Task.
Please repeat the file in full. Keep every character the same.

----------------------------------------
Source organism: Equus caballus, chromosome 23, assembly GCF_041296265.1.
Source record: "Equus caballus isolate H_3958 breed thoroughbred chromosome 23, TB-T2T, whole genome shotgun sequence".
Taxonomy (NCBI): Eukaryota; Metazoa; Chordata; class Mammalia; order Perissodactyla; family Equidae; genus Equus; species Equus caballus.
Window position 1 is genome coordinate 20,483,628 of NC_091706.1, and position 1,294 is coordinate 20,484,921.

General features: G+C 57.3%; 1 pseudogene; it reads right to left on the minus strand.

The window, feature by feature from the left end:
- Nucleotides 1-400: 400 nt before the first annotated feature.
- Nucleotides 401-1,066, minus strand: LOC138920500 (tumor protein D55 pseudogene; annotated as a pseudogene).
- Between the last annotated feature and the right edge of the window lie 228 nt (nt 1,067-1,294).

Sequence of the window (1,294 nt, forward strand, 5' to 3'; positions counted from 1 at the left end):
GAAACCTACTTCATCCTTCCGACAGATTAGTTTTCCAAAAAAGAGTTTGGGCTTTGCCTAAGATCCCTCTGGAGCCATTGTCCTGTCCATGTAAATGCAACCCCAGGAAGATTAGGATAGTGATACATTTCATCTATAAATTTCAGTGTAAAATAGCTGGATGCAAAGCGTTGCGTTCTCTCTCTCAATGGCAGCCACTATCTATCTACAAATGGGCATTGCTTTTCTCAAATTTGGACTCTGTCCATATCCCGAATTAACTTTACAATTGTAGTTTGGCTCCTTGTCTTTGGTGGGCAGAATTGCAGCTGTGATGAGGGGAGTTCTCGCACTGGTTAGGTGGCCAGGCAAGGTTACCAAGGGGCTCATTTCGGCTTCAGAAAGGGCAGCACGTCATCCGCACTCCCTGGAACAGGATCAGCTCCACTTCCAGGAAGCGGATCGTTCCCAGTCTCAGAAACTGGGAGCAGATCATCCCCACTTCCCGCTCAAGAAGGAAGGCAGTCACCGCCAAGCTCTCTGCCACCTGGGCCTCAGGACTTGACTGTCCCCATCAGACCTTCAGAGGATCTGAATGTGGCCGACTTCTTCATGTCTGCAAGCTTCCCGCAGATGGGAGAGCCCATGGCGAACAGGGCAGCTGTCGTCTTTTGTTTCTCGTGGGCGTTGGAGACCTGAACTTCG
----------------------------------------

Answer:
Source organism: Equus caballus, chromosome 23, assembly GCF_041296265.1.
Source record: "Equus caballus isolate H_3958 breed thoroughbred chromosome 23, TB-T2T, whole genome shotgun sequence".
Taxonomy (NCBI): Eukaryota; Metazoa; Chordata; class Mammalia; order Perissodactyla; family Equidae; genus Equus; species Equus caballus.
Window position 1 is genome coordinate 20,483,628 of NC_091706.1, and position 1,294 is coordinate 20,484,921.

General features: G+C 57.3%; 1 pseudogene; it reads right to left on the minus strand.

The window, feature by feature from the left end:
- Nucleotides 1-400: 400 nt before the first annotated feature.
- Nucleotides 401-1,066, minus strand: LOC138920500 (tumor protein D55 pseudogene; annotated as a pseudogene).
- Between the last annotated feature and the right edge of the window lie 228 nt (nt 1,067-1,294).

Sequence of the window (1,294 nt, forward strand, 5' to 3'; positions counted from 1 at the left end):
GAAACCTACTTCATCCTTCCGACAGATTAGTTTTCCAAAAAAGAGTTTGGGCTTTGCCTAAGATCCCTCTGGAGCCATTGTCCTGTCCATGTAAATGCAACCCCAGGAAGATTAGGATAGTGATACATTTCATCTATAAATTTCAGTGTAAAATAGCTGGATGCAAAGCGTTGCGTTCTCTCTCTCAATGGCAGCCACTATCTATCTACAAATGGGCATTGCTTTTCTCAAATTTGGACTCTGTCCATATCCCGAATTAACTTTACAATTGTAGTTTGGCTCCTTGTCTTTGGTGGGCAGAATTGCAGCTGTGATGAGGGGAGTTCTCGCACTGGTTAGGTGGCCAGGCAAGGTTACCAAGGGGCTCATTTCGGCTTCAGAAAGGGCAGCACGTCATCCGCACTCCCTGGAACAGGATCAGCTCCACTTCCAGGAAGCGGATCGTTCCCAGTCTCAGAAACTGGGAGCAGATCATCCCCACTTCCCGCTCAAGAAGGAAGGCAGTCACCGCCAAGCTCTCTGCCACCTGGGCCTCAGGACTTGACTGTCCCCATCAGACCTTCAGAGGATCTGAATGTGGCCGACTTCTTCATGTCTGCAAGCTTCCCGCAGATGGGAGAGCCCATGGCGAACAGGGCAGCTGTCGTCTTTTGTTTCTCGTGGGCGTTGGAGACCTGAACTTCG